5. Grant: This defines the scope and the rights that are accorded to the licensee and any limitations.
  6. Term: The duration of the license cannot exceed the term of protection accorded to the IP by the statute.
  7. Consideration: For IP Licensing Agreements, consideration takes the form of royalties payable by the Licensee to the Licensor. These may be monetary or even in the form of cross licenses, which involves granting a license to a party in return for a similar license being granted to the licensor.
  8. Confidentiality: This clause prevents the Licensee from gaining any additional benefits by disclosure of information of the license.
  9. Warranties: These are promises made by either party to the other, the breach of which results into a claim for damages.
  10. Indemnity: This involves the financial responsibility taken by parties for any loss or damage or penalty etc. occurring to one party by any act or omission of the other. It also provides for what constitutes “infringement” and the consequences thereof.

Types of Licenses

There are three major types of licences with are recognised by the India Law and the World Intellectual Property Organisation (“WIPO”). These are:

  1. Exclusive Licenses: This type of license involves the exertion of Intellectual Property Rights of the Licensor by the Licensee to the exclusion of all, including the Licensor himself. Thus, only the licensee is authorised to use the intellectual property. Exclusive licenses are often granted with respect to specific geographical locations.
  1. Sole License: In this type of license, while the Licensee is permitted to use the intellectual property, the Licensor is also authorised to use the same, however, such rights cannot be transferred to any third party. Only the Licensor and Licensee may exercise these rights.

The apparent difference between exclusive and sole licenses is that the former does not allow the Licensor to use the property, while the latter does.

  1. Non-Exclusive Licenses: This license allows for the Licensee to exercise the  rights as well as keeps open the scope for the Licensor to exercise his rights to further license these rights to any other third party.

Any Licensing Agreement for an IP is usually a combination of these three types of licenses.

Besides these duly recognized forms of licenses, there exists the concept of “Compulsory Licenses” under the Patents Act, 1970, which prevent the abuse of patent as a monopoly and to make way for commercial exploitation of an invention by an interested person. Under section 84 of the Patents Act, 1970, any person can make an application for grant of a compulsory licence for a patent after three years, from the date of grant of that patent, on any of the following grounds:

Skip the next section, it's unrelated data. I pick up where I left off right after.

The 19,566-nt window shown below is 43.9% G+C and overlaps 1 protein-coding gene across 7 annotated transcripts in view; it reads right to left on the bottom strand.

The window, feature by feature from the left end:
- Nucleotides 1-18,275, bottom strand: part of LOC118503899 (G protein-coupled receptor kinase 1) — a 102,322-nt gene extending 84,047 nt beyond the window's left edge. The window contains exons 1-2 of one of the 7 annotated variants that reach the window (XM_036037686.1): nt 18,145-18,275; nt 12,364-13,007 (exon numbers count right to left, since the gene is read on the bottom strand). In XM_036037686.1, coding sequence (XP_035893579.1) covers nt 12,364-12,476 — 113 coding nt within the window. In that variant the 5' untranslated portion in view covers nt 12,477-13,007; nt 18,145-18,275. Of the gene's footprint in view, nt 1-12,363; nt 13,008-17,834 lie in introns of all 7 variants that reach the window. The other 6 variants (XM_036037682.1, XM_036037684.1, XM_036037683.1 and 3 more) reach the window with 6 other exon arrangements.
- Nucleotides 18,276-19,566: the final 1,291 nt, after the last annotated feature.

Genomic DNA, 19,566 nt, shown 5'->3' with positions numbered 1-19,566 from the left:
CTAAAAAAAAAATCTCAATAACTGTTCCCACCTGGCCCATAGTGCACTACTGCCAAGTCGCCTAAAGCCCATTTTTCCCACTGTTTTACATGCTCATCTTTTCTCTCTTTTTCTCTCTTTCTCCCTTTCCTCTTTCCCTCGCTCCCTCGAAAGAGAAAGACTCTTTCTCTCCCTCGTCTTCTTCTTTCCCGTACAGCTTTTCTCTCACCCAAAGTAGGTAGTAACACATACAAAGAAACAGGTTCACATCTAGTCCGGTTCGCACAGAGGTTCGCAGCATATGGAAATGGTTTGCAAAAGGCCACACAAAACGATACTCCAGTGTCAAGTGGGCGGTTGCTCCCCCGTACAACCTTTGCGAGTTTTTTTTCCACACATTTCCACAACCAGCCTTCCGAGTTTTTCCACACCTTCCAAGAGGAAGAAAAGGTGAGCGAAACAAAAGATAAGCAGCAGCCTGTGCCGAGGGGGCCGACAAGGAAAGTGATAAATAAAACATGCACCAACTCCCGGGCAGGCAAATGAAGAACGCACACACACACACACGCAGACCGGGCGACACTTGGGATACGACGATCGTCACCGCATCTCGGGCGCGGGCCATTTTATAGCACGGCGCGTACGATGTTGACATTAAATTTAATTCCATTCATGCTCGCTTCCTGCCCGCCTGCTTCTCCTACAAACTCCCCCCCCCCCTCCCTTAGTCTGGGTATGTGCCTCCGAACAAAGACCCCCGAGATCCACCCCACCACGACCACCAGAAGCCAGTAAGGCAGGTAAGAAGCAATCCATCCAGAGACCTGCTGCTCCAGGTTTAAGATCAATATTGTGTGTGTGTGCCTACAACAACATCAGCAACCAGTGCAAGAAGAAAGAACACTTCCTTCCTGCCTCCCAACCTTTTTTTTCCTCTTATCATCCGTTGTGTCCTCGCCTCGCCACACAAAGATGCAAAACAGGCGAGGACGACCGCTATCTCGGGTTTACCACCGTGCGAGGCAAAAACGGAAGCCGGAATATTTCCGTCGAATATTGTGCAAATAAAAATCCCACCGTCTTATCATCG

• The reasonable requirements of the public with respect to the patented invention have not been satisfied;
  • The patented invention is not available to the public at a reasonably affordable price; or
  • The patented invention has not worked in the territory of India.

Aishwarya Says:

I have always been against Glorifying Over Work and therefore, in the year 2021, I have decided to launch this campaign “Balancing Life”and talk about this wrong practice, that we have been following since last few years. I will be talking to and interviewing around 1 lakh people in the coming 2021 and publish their interview regarding their opinion on glamourising Over Work.

If you are interested in participating in the same, do let me know.

Do follow me on FacebookTwitter  Youtube and Instagram.

The copyright of this Article belongs exclusively to Ms. Aishwarya Sandeep. Reproduction of the same, without permission will amount to Copyright Infringement. Appropriate Legal Action under the Indian Laws will be taken.

If you would also like to contribute to my website, then do share your articles or poems at adv.aishwaryasandeep@gmail.com

We also have a Facebook Group Restarter Moms for Mothers or Women who would like to rejoin their careers post a career break or women who are enterpreneurs.

We are also running a series Inspirational Women from January 2021 to March 31,2021, featuring around 1000 stories about Indian Women, who changed the world. #choosetochallenge

Leave a Reply

Fill in your details below or click an icon to log in:

WordPress.com Logo

You are commenting using your WordPress.com account. Log Out /  Change )

Google photo

You are commenting using your Google account. Log Out /  Change )

Twitter picture

You are commenting using your Twitter account. Log Out /  Change )

Facebook photo

You are commenting using your Facebook account. Log Out /  Change )

Connecting to %s

This site uses Akismet to reduce spam. Learn how your comment data is processed.